Every unemployed group had its own meeting place – a little hall or a shop. We’d have all sorts of speakers on different subjects. We also held street meetings in a different suburb each night. At one point we started having meetings at Swanston Street on a Friday night. We’d start there and then the cops would move us on and we’d go up to Russell Street and then we’d head up to Little Bourke Street. Meanwhile someone would start in Little Collins Street and when they were done we’d start in Little Bourke Street and they’d go up to Little Lonsdale Street and so on. You’d reach a whole lot of people that way.

Jim also described a powerful march by the combined union and unemployed workers’ movement – 10,000 marchers holding the police at bay, and winning improvements to access to work and benefits. For more see Takver’s Radical History site.

Brief (incomplete) timeline of social security payments in Australia

  • Prior to World War II unemployment assistance primarily provided by charitable bodies and the states provided some food relief.
  • 1909 Aged pension introduced for those over 65 (or over 60 if presently incapacitated from work). It was means tested. Aboriginal and Torres Strait Islander people were excluded from eligibility.
  • 1910 Invalid pension introduced.
  • 1945 Unemployment and sickness benefit introduced. A flat payment funded from general revenue, unlike in UK where they established contributory unemployment schemes.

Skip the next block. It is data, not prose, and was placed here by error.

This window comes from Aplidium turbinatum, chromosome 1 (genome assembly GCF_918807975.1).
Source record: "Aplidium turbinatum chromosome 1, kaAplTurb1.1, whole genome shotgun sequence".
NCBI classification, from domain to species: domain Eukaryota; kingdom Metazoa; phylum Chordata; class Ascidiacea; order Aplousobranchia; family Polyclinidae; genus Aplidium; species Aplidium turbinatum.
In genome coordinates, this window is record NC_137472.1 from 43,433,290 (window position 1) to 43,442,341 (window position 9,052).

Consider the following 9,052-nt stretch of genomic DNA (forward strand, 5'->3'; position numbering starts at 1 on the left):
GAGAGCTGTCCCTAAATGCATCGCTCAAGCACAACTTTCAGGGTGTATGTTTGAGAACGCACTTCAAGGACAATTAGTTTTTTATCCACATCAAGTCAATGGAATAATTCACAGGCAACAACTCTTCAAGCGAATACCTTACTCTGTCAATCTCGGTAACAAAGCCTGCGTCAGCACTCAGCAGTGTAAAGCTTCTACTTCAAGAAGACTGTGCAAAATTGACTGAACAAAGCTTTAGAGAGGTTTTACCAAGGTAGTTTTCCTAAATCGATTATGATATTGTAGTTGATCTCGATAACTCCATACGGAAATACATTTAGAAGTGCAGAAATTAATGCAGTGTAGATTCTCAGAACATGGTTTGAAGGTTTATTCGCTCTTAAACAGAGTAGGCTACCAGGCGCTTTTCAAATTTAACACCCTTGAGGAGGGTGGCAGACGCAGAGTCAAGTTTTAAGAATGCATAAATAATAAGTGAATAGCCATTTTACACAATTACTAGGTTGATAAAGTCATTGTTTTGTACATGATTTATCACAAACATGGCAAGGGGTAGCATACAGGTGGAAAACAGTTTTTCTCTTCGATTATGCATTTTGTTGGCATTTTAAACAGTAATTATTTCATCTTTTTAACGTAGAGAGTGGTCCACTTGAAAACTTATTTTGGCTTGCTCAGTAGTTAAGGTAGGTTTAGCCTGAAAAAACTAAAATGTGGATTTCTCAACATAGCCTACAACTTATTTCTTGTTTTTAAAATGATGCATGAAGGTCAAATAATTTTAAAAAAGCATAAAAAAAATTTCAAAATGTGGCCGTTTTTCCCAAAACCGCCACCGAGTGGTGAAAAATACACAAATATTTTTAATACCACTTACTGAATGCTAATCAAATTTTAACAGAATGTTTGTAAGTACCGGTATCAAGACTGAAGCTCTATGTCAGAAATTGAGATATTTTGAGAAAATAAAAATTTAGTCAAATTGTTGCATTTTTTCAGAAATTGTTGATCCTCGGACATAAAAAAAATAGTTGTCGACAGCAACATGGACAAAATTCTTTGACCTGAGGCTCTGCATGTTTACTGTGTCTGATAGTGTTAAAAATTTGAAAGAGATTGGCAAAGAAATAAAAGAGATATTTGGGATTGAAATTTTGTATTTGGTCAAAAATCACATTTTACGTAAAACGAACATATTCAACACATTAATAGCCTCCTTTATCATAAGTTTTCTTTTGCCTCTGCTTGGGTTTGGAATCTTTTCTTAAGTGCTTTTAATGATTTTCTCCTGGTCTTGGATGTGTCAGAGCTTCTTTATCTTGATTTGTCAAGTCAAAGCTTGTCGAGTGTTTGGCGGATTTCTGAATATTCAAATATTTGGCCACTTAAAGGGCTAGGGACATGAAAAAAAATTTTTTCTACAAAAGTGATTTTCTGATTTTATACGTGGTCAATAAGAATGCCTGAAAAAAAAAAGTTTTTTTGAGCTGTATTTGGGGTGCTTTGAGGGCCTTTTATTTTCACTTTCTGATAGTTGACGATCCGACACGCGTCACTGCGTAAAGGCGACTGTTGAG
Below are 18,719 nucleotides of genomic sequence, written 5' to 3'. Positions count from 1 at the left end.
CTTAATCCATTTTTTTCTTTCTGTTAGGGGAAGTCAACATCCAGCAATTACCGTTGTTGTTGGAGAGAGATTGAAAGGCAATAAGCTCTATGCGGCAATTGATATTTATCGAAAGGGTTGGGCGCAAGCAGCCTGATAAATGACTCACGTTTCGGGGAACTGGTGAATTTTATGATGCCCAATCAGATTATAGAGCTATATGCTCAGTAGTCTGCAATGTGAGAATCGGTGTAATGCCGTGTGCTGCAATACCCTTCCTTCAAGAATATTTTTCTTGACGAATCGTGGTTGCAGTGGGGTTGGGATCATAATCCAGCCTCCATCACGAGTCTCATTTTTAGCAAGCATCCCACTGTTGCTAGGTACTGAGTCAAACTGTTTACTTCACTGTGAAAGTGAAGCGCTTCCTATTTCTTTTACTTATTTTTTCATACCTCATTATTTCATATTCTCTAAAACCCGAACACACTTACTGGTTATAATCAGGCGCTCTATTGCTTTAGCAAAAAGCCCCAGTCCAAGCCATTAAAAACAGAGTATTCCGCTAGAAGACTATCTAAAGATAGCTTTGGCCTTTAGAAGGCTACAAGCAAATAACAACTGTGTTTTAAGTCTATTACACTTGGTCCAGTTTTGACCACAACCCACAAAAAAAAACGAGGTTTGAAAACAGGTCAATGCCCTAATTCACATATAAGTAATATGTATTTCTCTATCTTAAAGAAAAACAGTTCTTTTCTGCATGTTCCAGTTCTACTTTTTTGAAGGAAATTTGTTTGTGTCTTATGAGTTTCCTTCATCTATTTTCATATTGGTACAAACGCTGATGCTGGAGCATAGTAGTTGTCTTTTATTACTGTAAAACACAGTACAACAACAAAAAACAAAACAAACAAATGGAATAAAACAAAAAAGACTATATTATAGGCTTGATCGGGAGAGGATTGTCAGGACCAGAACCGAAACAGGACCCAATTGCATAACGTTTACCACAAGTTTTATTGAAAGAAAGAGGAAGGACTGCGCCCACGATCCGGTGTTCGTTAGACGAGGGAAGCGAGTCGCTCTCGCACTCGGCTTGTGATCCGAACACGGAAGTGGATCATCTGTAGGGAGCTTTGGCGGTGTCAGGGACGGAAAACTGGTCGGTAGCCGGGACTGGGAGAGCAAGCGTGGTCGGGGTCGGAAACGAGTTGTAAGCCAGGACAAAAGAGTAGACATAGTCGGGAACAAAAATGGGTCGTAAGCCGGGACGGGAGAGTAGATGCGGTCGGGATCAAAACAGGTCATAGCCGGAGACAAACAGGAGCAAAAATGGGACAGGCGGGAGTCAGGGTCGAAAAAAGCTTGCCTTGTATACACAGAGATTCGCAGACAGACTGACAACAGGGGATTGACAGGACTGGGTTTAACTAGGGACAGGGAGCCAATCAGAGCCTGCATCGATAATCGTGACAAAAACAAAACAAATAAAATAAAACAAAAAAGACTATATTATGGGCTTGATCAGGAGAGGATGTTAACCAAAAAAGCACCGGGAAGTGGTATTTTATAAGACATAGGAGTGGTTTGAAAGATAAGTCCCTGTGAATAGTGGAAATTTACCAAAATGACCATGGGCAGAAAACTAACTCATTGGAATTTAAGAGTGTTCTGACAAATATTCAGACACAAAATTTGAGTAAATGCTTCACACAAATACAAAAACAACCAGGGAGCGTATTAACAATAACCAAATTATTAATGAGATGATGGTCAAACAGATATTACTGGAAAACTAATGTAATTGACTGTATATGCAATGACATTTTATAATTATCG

• 1960 Aboriginal and Torres Strait people eligible for unemployment benefits and the aged pension.
  • 1973 Unemployment benefit paid at same rate as aged pension.
  • Mid-80s Social Security Review undertaken by Bettina Cass – Active Labour Market policies proposed.
  • 1985 Junior unemployment rate introduced for 16-17 year olds; an intermediate rate for 18-20 year olds. These rates were not indexed unlike the adult rate.
  • 1988 Introduction of the Job Search Allowance for young unemployed people which included for the first time an “activity test” (instead of just a “work test”).
  • 1991 All unemployed benefits subject to an “activity test”. Disability Support Pension introduced, replacing the invalid pension.
  • 1996 Newstart payment introduced.
  • 1997 Mutual Obligation – “Work for the Dole” – introduced.
  • 1998 Youth Allowance payment introduced for unemployed people 15-20 years of age and those studying from 16-24. Parental support requirements and mutual obligation strengthened.
  • 2000 Aged pension indexed to MTAWE (Male Total Average Weekly Earnings), Newstart remains indexed to CPI.
  • 2006 Welfare to Work: single parents with school aged children no longer eligible for parenting payment but have to go on the lower Newstart; greater restrictions on accessing the Disability Support Payment (if you have capacity to work part-time then onto Newstart); penalties for breaches of participation requirements (activity test) includes 8 week non-payment period.
  • 2007 Income management introduced as part of the NT Intervention and a trial in Cape York (two very different schemes).
  • 2010 Income management extended on a trial basis outside Aboriginal and Torres Strait Islander communities.
  • 2012/13 All single parents with children over 8 moved onto Newstart.
  • 2014 Proposals that people under 30 receive Newstart for only six months of any given year, including single parents on Newstart; Report on Disability Support Pension recommends further restrictions with the DSP only applying to ‘permanent’ disabilities.

* Dates in red indicate that the ALP were in government; dates in blue indicate that the Liberal-National coalition was in government. Source: Parliamentary Library.

This overview shows a consistent erosion of the welfare system, with greater restrictions over time. It should be noted that the ALP initiated aspects of the wind-back (such as the activity test) and consolidated and expanded aspects that were initiated by the Liberal Party (such as welfare quarantining and single parents being moved on to Newstart).

Inspiring oral history